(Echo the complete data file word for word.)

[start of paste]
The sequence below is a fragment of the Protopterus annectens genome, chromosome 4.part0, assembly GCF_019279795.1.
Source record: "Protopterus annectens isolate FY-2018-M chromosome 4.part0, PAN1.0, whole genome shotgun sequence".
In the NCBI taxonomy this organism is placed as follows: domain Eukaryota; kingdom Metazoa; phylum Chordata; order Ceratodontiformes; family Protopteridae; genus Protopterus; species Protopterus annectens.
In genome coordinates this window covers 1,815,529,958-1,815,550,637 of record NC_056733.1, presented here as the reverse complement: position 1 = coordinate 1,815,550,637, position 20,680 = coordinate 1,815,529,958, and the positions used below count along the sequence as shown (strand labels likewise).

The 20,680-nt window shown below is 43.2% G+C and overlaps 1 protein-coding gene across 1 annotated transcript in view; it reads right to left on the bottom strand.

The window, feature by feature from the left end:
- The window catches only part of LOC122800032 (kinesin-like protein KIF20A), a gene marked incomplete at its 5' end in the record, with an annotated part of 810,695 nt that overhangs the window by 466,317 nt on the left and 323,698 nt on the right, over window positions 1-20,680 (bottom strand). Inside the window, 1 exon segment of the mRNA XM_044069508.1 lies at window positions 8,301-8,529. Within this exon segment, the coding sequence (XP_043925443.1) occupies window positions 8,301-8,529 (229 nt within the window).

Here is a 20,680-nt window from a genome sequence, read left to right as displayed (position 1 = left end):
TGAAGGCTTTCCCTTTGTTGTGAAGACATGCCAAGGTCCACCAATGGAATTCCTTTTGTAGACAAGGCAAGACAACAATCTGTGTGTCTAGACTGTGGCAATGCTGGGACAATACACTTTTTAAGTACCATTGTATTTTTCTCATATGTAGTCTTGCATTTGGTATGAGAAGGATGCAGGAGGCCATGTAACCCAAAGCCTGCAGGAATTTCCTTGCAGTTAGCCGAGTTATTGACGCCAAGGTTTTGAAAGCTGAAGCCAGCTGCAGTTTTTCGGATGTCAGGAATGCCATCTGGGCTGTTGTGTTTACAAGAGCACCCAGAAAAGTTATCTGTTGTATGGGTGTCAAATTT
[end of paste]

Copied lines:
The sequence below is a fragment of the Protopterus annectens genome, chromosome 4.part0, assembly GCF_019279795.1.
Source record: "Protopterus annectens isolate FY-2018-M chromosome 4.part0, PAN1.0, whole genome shotgun sequence".
In the NCBI taxonomy this organism is placed as follows: domain Eukaryota; kingdom Metazoa; phylum Chordata; order Ceratodontiformes; family Protopteridae; genus Protopterus; species Protopterus annectens.
In genome coordinates this window covers 1,815,529,958-1,815,550,637 of record NC_056733.1, presented here as the reverse complement: position 1 = coordinate 1,815,550,637, position 20,680 = coordinate 1,815,529,958, and the positions used below count along the sequence as shown (strand labels likewise).

The 20,680-nt window shown below is 43.2% G+C and overlaps 1 protein-coding gene across 1 annotated transcript in view; it reads right to left on the bottom strand.

The window, feature by feature from the left end:
- The window catches only part of LOC122800032 (kinesin-like protein KIF20A), a gene marked incomplete at its 5' end in the record, with an annotated part of 810,695 nt that overhangs the window by 466,317 nt on the left and 323,698 nt on the right, over window positions 1-20,680 (bottom strand). Inside the window, 1 exon segment of the mRNA XM_044069508.1 lies at window positions 8,301-8,529. Within this exon segment, the coding sequence (XP_043925443.1) occupies window positions 8,301-8,529 (229 nt within the window).

Here is a 20,680-nt window from a genome sequence, read left to right as displayed (position 1 = left end):
TGAAGGCTTTCCCTTTGTTGTGAAGACATGCCAAGGTCCACCAATGGAATTCCTTTTGTAGACAAGGCAAGACAACAATCTGTGTGTCTAGACTGTGGCAATGCTGGGACAATACACTTTTTAAGTACCATTGTATTTTTCTCATATGTAGTCTTGCATTTGGTATGAGAAGGATGCAGGAGGCCATGTAACCCAAAGCCTGCAGGAATTTCCTTGCAGTTAGCCGAGTTATTGACGCCAAGGTTTTGAAAGCTGAAGCCAGCTGCAGTTTTTCGGATGTCAGGAATGCCATCTGGGCTGTTGTGTTTACAAGAGCACCCAGAAAAGTTATCTGTTGTATGGGTGTCAAATTT